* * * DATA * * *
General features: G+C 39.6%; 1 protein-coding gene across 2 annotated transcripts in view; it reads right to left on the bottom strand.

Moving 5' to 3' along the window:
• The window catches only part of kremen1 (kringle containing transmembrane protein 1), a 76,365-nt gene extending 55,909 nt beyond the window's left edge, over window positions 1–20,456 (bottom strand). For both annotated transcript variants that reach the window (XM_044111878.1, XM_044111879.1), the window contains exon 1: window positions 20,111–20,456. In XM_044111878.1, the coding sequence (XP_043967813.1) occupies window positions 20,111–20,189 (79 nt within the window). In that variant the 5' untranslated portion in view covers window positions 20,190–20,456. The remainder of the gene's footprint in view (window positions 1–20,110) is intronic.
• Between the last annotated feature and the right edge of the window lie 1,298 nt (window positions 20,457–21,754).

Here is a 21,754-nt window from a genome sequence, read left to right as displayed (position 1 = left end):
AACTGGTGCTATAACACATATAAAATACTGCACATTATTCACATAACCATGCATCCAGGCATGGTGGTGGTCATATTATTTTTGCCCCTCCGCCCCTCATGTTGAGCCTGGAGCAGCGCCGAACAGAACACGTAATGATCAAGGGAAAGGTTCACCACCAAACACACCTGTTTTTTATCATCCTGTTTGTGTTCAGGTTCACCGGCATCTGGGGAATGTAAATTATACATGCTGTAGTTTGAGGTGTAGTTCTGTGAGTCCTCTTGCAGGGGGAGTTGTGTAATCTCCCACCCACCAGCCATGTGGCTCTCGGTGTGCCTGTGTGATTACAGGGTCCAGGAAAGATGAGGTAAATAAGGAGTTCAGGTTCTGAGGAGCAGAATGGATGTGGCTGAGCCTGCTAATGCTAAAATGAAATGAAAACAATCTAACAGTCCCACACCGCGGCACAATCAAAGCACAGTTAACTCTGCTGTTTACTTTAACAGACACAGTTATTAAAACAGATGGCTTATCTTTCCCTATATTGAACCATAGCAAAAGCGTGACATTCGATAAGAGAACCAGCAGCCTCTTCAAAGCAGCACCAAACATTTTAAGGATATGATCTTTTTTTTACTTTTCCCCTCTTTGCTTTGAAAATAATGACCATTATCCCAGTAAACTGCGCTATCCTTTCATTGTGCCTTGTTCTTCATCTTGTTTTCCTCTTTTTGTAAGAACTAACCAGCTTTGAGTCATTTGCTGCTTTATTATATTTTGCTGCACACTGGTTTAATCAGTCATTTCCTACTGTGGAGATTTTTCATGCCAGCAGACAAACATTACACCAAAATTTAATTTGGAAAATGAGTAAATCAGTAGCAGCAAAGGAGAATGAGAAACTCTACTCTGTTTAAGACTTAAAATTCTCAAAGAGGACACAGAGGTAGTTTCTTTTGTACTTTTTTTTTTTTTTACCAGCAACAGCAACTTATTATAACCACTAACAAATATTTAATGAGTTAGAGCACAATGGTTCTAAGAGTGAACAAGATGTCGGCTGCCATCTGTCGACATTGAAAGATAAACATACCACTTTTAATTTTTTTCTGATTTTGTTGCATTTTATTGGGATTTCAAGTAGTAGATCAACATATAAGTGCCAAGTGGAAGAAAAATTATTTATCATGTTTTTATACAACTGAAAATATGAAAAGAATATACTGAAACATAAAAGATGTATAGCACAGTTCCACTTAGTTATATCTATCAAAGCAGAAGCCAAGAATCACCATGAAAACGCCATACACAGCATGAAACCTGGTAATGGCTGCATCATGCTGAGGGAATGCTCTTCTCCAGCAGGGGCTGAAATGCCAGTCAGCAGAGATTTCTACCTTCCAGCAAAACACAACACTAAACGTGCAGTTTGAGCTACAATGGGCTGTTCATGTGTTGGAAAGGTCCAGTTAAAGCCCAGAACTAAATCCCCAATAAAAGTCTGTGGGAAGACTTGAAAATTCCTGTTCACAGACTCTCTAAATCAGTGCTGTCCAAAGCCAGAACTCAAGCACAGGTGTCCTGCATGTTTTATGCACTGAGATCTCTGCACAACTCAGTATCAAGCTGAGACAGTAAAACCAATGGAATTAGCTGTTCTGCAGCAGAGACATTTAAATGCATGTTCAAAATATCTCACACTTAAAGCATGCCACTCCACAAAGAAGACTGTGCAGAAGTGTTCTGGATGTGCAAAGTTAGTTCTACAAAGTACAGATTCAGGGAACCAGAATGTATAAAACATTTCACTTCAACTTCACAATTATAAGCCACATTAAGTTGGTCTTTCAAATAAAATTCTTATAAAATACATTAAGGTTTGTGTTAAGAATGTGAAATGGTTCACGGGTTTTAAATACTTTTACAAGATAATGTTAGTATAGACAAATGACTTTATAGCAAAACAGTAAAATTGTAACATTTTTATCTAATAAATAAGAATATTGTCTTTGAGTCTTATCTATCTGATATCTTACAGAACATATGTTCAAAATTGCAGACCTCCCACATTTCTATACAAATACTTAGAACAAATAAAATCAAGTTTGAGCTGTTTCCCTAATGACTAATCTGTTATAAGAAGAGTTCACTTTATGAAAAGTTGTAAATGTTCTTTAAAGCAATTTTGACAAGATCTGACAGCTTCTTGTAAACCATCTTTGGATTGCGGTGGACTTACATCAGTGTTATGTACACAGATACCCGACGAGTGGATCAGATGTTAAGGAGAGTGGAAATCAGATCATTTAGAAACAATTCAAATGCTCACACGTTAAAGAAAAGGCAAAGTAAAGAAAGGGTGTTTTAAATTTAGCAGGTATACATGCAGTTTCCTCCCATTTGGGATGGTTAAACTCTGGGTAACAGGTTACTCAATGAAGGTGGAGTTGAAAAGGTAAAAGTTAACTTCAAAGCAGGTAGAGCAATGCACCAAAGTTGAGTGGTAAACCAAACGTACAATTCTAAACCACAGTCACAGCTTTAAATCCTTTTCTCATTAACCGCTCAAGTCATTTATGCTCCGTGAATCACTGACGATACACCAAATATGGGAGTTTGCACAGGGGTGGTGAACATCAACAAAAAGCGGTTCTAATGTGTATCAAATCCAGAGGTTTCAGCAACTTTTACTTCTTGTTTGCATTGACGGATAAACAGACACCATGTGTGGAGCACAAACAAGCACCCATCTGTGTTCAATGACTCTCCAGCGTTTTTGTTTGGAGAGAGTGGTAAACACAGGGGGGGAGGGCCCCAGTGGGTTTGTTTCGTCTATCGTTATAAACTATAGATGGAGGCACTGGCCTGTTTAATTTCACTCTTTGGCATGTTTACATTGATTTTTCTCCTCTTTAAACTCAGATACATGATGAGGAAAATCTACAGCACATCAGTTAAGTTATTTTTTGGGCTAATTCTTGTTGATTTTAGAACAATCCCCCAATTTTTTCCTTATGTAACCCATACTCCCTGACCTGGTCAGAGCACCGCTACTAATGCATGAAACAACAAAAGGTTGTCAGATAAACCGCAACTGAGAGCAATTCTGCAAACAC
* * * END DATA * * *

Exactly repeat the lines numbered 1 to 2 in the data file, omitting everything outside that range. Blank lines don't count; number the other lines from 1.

General features: G+C 39.6%; 1 protein-coding gene across 2 annotated transcripts in view; it reads right to left on the bottom strand.

Moving 5' to 3' along the window: